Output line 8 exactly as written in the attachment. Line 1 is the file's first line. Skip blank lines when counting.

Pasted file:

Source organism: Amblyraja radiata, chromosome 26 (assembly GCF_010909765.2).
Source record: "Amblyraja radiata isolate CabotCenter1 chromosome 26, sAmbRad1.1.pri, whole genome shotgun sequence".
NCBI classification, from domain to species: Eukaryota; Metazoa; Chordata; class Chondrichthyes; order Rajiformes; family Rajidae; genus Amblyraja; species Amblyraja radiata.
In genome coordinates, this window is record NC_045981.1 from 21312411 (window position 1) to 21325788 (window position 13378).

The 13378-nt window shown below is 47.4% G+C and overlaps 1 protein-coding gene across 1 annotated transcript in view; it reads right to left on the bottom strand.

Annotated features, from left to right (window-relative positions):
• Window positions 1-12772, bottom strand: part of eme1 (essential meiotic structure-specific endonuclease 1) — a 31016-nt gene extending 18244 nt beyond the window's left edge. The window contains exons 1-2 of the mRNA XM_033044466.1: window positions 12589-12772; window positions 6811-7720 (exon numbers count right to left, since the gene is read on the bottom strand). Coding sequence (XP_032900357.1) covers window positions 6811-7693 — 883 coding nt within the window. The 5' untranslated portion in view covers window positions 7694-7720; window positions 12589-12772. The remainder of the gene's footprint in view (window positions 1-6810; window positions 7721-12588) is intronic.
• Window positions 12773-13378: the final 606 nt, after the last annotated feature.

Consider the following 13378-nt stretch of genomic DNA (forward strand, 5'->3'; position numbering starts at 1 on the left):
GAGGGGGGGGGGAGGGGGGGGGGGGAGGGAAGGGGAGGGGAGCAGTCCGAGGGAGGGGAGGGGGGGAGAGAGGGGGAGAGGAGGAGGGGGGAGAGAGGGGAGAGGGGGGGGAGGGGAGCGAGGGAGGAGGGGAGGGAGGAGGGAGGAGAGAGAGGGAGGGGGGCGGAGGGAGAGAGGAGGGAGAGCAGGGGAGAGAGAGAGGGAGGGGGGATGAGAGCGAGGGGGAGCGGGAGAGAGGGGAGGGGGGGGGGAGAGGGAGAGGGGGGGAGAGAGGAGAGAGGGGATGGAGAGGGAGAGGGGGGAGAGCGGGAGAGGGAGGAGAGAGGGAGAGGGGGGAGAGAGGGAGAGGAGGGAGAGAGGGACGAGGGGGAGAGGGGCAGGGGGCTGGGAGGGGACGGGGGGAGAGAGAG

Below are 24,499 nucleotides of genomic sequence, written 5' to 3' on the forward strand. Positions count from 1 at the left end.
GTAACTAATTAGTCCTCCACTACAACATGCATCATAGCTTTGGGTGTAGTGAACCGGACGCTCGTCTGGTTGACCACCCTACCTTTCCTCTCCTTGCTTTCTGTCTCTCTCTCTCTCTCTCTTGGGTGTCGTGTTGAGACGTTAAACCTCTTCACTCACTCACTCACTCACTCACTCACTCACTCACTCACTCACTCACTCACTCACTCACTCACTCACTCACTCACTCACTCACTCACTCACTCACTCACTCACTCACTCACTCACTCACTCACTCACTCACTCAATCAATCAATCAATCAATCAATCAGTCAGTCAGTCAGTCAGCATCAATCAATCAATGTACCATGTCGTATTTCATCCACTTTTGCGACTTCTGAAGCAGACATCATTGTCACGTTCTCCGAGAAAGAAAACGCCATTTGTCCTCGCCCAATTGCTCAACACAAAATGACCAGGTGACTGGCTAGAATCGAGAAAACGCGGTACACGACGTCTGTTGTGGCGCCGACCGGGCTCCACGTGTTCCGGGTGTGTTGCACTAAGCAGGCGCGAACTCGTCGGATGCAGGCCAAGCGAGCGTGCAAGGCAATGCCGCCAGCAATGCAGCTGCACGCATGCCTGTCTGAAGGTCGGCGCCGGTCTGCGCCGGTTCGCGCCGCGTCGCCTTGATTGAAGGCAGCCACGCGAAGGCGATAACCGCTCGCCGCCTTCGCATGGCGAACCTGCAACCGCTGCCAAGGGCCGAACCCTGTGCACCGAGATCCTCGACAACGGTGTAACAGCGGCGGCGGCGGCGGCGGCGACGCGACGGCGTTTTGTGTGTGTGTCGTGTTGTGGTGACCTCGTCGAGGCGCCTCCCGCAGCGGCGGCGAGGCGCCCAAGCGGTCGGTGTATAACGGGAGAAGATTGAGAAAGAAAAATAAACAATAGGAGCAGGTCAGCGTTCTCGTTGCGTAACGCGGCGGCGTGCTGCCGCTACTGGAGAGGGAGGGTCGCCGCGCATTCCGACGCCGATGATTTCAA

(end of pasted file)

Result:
• Window positions 12773-13378: the final 606 nt, after the last annotated feature.